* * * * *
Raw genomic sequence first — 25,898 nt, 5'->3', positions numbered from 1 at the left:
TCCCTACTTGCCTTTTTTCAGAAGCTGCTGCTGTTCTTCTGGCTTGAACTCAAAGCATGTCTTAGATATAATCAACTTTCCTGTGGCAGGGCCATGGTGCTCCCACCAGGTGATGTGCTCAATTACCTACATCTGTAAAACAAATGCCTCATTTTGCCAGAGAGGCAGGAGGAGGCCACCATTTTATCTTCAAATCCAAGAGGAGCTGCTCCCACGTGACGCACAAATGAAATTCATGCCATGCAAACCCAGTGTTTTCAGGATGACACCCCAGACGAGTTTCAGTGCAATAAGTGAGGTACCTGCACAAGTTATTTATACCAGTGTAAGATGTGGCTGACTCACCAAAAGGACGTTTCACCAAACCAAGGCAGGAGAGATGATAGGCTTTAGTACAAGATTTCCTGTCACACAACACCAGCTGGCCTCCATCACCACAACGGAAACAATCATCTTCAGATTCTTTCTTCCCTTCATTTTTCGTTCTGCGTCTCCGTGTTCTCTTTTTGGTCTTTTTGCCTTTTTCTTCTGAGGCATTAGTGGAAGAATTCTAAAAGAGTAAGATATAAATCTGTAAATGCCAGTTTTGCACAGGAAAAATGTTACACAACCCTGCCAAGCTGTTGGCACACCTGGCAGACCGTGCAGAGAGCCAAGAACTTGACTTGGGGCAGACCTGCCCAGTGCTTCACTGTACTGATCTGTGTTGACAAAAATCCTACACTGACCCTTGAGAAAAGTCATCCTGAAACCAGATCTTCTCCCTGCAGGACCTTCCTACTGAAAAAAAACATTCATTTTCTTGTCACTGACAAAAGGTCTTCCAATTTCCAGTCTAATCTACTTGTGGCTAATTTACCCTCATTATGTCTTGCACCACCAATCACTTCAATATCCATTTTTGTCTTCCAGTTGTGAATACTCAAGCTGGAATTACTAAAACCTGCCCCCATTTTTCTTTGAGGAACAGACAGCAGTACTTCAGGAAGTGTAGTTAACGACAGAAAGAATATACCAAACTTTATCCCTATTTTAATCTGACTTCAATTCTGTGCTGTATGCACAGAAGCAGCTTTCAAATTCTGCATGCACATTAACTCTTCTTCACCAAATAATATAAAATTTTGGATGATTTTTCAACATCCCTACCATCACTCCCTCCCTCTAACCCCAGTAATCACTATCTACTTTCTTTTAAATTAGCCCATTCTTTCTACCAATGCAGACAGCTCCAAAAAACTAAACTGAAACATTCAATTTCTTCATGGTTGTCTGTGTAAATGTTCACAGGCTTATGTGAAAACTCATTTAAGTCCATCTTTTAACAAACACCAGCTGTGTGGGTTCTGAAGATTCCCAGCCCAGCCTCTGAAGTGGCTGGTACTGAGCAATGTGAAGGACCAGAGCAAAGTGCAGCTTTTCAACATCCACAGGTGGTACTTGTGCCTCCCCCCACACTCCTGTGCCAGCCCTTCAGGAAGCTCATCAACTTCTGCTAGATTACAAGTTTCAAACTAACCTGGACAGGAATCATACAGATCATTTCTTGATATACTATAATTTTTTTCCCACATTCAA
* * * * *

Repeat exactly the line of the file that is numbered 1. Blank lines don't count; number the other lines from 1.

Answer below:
Raw genomic sequence first — 25,898 nt, 5'->3', positions numbered from 1 at the left: